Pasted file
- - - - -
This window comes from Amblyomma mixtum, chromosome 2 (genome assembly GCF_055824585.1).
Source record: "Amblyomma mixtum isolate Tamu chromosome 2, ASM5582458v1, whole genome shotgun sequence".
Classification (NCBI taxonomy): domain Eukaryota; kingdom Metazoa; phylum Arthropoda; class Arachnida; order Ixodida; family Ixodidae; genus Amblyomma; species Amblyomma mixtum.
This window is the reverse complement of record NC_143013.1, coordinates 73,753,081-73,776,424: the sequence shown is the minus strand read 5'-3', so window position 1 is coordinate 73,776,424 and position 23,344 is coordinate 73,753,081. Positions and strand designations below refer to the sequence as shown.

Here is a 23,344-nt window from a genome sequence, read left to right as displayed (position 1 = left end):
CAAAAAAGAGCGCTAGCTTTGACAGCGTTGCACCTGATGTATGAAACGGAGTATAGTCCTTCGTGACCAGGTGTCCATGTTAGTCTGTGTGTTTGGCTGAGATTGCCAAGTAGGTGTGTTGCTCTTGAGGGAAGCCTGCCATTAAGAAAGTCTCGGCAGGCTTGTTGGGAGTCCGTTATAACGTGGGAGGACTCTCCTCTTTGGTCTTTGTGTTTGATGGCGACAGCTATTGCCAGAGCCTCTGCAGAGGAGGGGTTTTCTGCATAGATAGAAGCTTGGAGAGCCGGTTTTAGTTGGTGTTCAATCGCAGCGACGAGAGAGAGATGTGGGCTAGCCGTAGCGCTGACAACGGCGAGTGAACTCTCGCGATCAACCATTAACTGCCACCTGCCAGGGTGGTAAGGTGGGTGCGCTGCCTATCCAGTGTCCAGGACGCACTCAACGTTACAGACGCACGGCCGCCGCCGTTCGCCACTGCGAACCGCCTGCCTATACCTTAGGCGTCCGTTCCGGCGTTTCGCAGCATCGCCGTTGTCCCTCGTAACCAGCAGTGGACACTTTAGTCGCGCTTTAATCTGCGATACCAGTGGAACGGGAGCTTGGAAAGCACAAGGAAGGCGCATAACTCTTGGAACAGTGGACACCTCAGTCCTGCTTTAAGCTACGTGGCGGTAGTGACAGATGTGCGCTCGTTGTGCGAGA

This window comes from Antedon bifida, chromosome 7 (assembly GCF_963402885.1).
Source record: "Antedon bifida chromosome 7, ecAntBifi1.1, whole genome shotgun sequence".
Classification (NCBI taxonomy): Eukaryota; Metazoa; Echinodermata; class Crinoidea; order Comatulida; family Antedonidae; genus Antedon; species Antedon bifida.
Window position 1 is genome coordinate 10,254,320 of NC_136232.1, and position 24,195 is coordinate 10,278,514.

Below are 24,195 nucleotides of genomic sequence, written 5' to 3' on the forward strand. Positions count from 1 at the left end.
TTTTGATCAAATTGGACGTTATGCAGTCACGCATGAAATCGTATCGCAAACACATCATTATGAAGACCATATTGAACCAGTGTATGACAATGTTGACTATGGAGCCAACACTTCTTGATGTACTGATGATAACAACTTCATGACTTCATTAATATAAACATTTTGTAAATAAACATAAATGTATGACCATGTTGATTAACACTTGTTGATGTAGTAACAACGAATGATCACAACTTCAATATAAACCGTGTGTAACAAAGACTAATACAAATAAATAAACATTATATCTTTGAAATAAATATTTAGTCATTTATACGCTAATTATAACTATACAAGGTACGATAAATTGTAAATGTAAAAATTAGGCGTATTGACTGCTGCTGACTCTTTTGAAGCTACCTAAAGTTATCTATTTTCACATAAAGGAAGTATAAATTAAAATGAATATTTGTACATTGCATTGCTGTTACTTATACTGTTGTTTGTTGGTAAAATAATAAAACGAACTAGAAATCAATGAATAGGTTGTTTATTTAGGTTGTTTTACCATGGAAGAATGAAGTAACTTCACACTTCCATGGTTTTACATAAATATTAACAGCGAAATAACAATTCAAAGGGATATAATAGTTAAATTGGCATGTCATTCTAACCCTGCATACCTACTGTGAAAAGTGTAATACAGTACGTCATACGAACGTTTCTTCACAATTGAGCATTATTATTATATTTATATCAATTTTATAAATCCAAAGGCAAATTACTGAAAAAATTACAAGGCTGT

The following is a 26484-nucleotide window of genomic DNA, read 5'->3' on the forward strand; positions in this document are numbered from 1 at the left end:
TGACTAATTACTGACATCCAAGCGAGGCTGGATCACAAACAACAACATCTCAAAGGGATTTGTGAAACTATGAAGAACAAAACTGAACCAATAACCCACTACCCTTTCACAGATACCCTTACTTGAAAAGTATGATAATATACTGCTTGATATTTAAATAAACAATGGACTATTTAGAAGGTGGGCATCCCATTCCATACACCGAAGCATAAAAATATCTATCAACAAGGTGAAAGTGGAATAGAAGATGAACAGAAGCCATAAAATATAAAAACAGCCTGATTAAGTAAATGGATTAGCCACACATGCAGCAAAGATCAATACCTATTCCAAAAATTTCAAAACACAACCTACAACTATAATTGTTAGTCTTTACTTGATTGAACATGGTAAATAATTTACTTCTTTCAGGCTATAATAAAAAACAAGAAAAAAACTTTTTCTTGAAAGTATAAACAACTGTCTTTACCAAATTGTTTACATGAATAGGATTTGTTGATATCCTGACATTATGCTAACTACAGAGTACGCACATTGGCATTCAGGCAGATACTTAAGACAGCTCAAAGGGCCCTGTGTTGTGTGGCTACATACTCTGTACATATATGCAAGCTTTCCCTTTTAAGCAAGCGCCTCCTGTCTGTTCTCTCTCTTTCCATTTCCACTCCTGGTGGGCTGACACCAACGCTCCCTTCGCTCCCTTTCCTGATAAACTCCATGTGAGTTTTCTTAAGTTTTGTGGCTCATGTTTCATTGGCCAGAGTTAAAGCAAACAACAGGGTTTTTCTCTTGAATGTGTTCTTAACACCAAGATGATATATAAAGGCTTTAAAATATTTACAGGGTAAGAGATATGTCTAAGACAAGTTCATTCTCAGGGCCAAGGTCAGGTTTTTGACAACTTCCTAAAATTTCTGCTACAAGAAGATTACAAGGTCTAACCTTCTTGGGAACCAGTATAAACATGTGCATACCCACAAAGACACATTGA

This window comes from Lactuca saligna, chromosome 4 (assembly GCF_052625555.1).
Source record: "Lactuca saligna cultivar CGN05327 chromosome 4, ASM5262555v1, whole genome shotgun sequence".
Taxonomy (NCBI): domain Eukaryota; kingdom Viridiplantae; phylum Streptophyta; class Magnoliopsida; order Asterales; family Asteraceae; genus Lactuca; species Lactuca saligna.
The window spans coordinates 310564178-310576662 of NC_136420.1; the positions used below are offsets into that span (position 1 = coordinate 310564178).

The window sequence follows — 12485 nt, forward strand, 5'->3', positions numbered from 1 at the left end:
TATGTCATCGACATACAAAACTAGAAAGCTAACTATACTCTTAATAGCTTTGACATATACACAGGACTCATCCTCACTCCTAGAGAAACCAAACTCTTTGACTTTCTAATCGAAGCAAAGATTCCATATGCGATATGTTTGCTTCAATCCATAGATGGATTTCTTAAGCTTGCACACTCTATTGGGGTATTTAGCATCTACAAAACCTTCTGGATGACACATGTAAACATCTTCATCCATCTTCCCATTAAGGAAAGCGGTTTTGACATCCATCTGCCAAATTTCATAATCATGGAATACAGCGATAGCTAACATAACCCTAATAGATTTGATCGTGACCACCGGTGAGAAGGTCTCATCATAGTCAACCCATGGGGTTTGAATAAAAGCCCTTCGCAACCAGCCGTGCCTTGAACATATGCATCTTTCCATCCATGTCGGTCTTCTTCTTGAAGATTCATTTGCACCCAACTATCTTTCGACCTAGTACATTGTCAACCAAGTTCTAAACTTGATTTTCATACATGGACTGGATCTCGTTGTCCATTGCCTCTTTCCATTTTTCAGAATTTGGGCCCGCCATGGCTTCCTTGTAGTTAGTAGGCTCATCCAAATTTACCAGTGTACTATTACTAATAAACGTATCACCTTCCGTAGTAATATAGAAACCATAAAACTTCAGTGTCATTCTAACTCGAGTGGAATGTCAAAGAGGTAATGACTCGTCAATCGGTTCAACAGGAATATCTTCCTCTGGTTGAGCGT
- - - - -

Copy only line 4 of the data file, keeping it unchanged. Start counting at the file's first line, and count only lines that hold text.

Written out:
This window is the reverse complement of record NC_143013.1, coordinates 73,753,081-73,776,424: the sequence shown is the minus strand read 5'-3', so window position 1 is coordinate 73,776,424 and position 23,344 is coordinate 73,753,081. Positions and strand designations below refer to the sequence as shown.